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We understand decimal numbers with up to three places i.e. tenths, hundredths and thousandths and can round and order them
Year 6 Unit 2
What we are learning:
- Decimals can be ‘tricky’. It is vital that children understand the value of each digit, for example 0.125 is equivalent to 1/10 (one tenth) + 2/100 (two hundredths) + 5/1000 (five thousandths)
- Positioning decimal numbers on a number line is a key skill and develops links between numbers
Ordering decimal numbers
- Place these numbers in order 5.23, 15.3, 5.78, 5.87, 5.2
- Place these numbers in order 7.765, 7.675, 6.765, 7.756, 6.776. These are ‘tricky’ because they all use the same digits in different positions.
- Position these numbers on a number line 5.25, 5.78, 5.67, 5.75, 5.09, 5.17
What would the range of your number line be?
How would you label each mark on this number line?
What is the value of each section on this number line?
- We round decimals in the same way that we round whole numbers. We round to a specific number of decimal places.
For example, if we have 2.43 and wish to round it to one decimal place (it has two decimal places at the moment) we round it down to 2.4. this is because the digit 3 (representing three hundredths) is less than five so we round down. If we wish to round 2.51 to one decimal place it will round up to 2.6
ACTIVITY 1: GREEDY PIG GAME
ACTIVITY 2: ORDERING DECIMAL NUMBERS
Activities you can do at home:
- Play the Greedy Pig game. A game for two players
You will need: A dice or spinner, a play board/chart each
The aim of the game is to make the largest or smallest number.
How to play:
1. Spin the spinner or throw the dice to give you a digit. Take turns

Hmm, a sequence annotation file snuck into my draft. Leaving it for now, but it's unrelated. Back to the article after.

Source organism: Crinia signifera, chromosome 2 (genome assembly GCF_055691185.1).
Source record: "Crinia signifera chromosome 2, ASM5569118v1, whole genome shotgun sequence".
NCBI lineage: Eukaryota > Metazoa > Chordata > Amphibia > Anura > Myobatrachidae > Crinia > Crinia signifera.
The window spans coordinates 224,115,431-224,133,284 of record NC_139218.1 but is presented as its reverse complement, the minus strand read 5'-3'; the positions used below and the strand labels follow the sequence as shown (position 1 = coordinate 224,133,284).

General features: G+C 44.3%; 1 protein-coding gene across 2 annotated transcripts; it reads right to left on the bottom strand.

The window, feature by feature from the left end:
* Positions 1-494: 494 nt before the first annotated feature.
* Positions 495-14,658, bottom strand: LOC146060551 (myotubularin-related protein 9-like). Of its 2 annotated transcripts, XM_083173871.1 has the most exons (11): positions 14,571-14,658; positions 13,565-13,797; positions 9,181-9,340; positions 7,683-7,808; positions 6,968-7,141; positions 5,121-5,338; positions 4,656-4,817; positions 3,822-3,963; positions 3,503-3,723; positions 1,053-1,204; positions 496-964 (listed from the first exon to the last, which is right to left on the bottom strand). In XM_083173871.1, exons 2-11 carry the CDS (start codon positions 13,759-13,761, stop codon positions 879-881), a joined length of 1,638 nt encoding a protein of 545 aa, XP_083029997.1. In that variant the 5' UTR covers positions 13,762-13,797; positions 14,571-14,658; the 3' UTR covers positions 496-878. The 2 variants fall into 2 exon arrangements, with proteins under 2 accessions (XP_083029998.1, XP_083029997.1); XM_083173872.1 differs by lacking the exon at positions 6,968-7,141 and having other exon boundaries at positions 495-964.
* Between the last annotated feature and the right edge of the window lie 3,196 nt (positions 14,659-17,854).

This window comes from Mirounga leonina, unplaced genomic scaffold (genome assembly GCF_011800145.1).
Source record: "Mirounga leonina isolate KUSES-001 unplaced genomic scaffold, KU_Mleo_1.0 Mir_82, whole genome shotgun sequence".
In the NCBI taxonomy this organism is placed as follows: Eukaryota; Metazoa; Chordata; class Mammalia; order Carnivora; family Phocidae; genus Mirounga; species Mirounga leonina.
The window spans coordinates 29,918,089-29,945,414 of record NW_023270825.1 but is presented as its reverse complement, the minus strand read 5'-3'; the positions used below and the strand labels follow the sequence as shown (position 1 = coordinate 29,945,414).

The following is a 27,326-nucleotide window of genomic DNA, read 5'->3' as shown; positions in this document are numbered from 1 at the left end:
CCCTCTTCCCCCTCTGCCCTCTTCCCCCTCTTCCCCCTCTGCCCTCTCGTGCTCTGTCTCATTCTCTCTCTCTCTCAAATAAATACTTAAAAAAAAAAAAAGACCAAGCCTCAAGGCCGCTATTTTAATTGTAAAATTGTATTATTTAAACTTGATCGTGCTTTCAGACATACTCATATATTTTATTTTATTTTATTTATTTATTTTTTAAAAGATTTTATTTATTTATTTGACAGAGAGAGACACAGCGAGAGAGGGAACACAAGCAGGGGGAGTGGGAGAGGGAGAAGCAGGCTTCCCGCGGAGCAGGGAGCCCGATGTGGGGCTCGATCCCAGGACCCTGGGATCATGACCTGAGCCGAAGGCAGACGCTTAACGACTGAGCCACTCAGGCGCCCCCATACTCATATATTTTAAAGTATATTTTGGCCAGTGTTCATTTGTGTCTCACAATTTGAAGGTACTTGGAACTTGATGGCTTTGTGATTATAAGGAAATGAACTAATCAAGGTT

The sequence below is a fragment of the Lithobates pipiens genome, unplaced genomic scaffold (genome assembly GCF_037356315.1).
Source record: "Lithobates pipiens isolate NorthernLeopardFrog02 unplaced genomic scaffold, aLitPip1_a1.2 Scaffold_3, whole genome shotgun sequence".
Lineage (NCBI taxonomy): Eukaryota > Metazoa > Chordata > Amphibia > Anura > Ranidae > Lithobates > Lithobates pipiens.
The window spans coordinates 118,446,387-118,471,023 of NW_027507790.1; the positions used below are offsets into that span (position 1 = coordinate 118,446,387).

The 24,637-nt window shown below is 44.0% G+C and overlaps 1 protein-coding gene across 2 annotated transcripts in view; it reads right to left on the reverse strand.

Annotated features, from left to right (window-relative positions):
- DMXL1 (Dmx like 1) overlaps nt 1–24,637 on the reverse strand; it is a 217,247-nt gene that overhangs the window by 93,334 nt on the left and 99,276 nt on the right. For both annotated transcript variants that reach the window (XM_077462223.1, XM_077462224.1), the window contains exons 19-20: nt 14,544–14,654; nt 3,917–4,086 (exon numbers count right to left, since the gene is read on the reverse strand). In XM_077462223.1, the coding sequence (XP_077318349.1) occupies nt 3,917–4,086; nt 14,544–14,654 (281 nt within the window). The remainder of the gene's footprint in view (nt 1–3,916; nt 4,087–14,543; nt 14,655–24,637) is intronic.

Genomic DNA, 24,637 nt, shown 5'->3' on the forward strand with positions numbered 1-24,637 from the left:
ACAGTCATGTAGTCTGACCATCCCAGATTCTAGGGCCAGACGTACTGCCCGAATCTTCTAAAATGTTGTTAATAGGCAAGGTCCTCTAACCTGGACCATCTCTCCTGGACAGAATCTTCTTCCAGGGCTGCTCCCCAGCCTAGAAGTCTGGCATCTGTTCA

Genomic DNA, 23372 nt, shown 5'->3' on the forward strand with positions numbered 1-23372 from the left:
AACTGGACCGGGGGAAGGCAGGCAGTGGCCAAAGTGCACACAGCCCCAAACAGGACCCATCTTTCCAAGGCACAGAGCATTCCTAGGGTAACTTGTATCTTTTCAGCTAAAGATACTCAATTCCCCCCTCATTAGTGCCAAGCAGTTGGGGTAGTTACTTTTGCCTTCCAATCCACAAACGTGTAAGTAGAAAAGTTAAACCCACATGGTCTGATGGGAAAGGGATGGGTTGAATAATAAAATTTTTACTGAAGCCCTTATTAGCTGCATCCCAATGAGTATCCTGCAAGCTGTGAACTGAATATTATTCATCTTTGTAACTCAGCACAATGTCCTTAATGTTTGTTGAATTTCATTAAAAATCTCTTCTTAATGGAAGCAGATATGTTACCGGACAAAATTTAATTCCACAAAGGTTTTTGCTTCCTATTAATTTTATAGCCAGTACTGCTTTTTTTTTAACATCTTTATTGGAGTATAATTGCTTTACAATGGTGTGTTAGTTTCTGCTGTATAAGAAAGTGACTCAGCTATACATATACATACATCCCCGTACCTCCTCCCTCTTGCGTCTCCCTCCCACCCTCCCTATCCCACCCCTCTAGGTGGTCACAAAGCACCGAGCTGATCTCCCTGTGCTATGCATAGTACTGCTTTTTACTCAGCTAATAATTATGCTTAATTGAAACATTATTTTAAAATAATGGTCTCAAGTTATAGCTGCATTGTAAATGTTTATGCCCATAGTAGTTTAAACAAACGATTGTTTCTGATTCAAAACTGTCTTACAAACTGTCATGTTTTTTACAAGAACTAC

2. Decide where to place the digit on your board/chart – you can place it on your board or on your partners chart
3. Remember, the aim is to end with the largest number.
4. Keep spinning the spinner or throwing the dice to generate digits and placing these on your board/chart until there are no spaces left.
5. Try to play tactically so that you end up with the biggest number
6. At the end decide who has the biggest number.
You can play on more than one board/chart. – you could each have two play boards/charts.
Good questions to ask:
Where would be the best place to position this digit? Why?
If you are trying to make the largest number where would you place the digit 9 on the board? Why?
If you are trying to make the smallest number where would you place the digit 0 on the board? Why?
If your child:
Gets confused about the value of digits in numbers with decimal places
Write down a place value chart and ensure that the decimal points always stay vertically in line with each other. Now try writing different numbers onto the chart and compare them / the value of digits in them.
Can reliably place different decimal numbers on a number line in order
Ask them to order numbers without a number line just placing them mentally and to explain how they are doing it. Cross off each number in the random list as it is used.